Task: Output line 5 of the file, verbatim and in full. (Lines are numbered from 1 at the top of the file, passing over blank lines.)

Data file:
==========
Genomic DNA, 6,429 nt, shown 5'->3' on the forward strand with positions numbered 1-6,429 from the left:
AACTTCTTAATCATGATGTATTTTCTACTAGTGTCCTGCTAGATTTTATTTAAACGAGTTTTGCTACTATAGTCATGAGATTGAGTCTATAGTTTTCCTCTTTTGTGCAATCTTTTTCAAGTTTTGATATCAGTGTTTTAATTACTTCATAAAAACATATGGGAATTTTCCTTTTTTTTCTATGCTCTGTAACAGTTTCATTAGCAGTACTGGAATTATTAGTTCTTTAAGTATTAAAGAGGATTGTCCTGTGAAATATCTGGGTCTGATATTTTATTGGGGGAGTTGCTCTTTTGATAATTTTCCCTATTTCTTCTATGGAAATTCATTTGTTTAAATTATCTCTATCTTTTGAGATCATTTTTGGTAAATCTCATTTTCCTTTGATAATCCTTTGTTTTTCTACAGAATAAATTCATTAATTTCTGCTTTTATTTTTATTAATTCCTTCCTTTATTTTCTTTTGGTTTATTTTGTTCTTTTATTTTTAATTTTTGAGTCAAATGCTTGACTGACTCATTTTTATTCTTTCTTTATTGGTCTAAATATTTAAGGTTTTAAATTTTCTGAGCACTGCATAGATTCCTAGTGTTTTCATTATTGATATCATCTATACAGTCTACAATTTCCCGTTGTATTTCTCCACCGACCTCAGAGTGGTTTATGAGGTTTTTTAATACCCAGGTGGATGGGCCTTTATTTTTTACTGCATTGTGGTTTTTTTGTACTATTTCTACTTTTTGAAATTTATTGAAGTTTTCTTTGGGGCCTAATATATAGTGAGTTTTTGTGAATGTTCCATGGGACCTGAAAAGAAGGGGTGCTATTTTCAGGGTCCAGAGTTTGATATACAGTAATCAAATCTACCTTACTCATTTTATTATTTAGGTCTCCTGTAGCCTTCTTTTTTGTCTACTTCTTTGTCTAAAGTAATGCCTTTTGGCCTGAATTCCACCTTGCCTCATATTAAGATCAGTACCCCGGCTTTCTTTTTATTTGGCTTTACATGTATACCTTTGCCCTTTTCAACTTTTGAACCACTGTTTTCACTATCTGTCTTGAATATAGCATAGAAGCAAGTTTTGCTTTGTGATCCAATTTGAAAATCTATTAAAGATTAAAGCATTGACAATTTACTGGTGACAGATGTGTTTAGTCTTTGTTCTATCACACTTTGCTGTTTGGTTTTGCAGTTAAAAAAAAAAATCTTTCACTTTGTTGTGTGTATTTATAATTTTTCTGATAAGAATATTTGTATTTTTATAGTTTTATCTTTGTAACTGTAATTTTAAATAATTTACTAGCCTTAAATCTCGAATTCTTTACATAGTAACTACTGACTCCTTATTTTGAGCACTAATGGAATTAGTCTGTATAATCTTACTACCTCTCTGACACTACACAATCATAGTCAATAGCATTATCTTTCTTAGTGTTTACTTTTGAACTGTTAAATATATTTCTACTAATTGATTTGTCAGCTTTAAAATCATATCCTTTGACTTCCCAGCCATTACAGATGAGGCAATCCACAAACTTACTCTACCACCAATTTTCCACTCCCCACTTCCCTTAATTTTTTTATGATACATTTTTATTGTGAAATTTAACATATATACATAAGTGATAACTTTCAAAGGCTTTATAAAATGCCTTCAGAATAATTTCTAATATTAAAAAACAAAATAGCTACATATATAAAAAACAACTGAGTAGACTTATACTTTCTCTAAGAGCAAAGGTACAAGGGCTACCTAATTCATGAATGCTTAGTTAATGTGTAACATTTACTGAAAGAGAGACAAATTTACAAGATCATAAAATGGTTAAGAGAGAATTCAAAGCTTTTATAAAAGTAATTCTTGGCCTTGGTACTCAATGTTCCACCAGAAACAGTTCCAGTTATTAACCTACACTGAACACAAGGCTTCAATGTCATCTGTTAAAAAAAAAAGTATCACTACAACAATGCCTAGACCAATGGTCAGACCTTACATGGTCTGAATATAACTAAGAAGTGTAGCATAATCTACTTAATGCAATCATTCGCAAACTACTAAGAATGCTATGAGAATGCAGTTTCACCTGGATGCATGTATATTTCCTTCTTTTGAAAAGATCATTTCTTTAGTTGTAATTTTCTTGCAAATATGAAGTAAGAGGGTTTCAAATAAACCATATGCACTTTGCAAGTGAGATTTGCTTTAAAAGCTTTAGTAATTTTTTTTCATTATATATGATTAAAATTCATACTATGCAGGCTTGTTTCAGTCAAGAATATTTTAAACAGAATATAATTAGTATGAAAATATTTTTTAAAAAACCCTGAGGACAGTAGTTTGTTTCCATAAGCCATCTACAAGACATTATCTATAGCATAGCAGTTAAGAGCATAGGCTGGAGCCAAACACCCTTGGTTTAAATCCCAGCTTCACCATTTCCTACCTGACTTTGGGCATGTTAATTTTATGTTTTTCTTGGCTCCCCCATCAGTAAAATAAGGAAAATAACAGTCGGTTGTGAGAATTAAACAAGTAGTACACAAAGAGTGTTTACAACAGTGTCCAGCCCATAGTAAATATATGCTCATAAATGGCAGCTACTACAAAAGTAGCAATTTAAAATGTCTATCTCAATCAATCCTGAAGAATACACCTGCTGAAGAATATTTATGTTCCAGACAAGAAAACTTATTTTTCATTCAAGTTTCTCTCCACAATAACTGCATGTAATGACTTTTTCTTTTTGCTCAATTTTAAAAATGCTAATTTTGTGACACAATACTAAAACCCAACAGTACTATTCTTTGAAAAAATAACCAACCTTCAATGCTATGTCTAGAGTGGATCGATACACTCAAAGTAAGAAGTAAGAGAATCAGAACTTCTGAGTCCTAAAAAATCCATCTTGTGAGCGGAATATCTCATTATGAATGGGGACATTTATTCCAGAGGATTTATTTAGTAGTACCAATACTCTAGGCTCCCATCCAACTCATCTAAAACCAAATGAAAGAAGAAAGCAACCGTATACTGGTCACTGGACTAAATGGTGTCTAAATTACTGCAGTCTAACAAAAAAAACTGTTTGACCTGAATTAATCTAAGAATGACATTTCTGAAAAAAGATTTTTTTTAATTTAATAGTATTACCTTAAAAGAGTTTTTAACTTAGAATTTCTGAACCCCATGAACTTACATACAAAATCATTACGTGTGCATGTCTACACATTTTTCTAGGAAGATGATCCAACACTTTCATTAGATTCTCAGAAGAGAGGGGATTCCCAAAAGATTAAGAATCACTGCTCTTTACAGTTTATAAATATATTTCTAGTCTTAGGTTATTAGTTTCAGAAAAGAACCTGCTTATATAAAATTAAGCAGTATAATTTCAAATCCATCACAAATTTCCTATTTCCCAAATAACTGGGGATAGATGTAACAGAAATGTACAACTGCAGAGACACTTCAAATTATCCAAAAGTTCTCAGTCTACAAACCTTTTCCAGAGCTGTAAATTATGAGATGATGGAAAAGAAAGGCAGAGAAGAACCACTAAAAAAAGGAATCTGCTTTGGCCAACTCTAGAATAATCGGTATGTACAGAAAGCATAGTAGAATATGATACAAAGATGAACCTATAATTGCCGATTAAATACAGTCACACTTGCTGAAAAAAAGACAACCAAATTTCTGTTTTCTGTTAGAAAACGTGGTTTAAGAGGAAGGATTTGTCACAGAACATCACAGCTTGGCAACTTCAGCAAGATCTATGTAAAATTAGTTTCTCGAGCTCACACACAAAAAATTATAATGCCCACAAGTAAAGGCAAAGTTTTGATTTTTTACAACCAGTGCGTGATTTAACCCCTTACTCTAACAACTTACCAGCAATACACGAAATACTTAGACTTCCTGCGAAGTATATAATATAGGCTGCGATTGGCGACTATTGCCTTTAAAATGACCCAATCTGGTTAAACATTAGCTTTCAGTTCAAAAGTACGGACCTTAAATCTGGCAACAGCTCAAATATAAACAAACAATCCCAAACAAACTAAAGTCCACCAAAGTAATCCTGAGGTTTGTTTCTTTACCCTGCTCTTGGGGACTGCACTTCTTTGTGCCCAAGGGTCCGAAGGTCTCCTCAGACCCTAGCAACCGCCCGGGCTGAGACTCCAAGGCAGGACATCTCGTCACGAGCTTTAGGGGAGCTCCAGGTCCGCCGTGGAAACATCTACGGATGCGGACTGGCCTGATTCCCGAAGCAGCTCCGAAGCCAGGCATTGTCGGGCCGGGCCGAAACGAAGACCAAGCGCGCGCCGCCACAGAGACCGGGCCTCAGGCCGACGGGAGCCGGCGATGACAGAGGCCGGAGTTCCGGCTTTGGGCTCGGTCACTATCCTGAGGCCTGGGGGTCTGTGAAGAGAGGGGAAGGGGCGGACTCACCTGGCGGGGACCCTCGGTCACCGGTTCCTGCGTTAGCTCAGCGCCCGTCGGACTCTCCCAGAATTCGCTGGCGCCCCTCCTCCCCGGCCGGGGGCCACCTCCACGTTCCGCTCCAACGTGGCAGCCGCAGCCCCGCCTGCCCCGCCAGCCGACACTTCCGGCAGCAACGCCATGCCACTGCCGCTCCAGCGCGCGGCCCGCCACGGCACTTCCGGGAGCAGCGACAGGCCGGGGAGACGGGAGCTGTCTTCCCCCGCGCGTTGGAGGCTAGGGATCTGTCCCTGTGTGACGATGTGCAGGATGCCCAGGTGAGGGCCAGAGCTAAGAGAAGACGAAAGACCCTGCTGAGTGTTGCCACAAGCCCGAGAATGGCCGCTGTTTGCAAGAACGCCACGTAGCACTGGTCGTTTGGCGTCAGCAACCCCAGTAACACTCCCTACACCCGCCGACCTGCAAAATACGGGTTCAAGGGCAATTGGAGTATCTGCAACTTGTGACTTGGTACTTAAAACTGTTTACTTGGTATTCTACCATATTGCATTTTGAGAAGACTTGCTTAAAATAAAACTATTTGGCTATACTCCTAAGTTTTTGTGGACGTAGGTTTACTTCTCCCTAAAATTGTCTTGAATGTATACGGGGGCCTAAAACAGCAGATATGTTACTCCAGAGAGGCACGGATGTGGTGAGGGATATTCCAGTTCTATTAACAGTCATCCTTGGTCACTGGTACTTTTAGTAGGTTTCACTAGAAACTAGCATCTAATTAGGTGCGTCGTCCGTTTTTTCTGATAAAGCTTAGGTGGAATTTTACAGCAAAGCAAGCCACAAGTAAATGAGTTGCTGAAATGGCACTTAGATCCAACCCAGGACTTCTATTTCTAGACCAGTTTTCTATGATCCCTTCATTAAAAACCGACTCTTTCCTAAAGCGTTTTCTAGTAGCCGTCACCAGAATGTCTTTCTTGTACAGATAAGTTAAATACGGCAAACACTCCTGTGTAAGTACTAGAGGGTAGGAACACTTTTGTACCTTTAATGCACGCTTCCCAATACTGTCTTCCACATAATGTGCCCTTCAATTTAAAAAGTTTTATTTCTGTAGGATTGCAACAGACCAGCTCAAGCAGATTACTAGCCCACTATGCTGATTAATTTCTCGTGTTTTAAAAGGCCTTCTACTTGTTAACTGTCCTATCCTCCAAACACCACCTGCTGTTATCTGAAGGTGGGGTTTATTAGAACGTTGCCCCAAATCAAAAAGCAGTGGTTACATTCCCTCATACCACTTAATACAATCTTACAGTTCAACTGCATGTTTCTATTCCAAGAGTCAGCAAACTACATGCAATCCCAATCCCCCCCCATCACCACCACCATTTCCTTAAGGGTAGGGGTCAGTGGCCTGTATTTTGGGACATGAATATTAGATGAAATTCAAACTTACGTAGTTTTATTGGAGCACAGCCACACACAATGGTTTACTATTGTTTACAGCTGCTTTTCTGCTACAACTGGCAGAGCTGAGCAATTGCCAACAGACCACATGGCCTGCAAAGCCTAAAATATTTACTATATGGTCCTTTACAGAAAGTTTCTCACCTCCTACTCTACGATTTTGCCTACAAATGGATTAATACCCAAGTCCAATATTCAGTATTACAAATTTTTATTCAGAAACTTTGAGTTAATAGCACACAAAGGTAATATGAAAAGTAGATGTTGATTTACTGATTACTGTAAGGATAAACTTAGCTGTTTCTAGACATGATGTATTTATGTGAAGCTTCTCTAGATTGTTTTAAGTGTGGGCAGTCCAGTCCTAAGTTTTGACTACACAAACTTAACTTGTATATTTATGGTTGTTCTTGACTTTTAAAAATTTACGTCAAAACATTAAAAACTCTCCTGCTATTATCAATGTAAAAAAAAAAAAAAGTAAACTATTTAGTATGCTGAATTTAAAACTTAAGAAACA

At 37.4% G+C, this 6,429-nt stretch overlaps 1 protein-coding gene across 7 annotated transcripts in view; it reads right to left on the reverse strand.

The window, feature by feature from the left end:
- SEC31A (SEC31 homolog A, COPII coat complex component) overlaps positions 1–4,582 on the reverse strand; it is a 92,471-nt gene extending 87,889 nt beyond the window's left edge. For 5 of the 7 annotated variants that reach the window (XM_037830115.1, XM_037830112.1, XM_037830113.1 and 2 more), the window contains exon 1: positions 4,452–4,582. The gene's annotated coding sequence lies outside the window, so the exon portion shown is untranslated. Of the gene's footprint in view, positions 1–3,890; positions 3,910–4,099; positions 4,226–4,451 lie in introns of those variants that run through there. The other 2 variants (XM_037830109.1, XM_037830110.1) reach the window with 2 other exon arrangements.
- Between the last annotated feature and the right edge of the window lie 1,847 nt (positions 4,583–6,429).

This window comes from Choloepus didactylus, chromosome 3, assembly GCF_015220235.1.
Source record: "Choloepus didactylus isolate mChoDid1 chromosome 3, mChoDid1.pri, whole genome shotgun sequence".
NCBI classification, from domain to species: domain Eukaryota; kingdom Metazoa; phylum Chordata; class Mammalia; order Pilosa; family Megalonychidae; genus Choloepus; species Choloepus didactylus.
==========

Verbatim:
- SEC31A (SEC31 homolog A, COPII coat complex component) overlaps positions 1–4,582 on the reverse strand; it is a 92,471-nt gene extending 87,889 nt beyond the window's left edge. For 5 of the 7 annotated variants that reach the window (XM_037830115.1, XM_037830112.1, XM_037830113.1 and 2 more), the window contains exon 1: positions 4,452–4,582. The gene's annotated coding sequence lies outside the window, so the exon portion shown is untranslated. Of the gene's footprint in view, positions 1–3,890; positions 3,910–4,099; positions 4,226–4,451 lie in introns of those variants that run through there. The other 2 variants (XM_037830109.1, XM_037830110.1) reach the window with 2 other exon arrangements.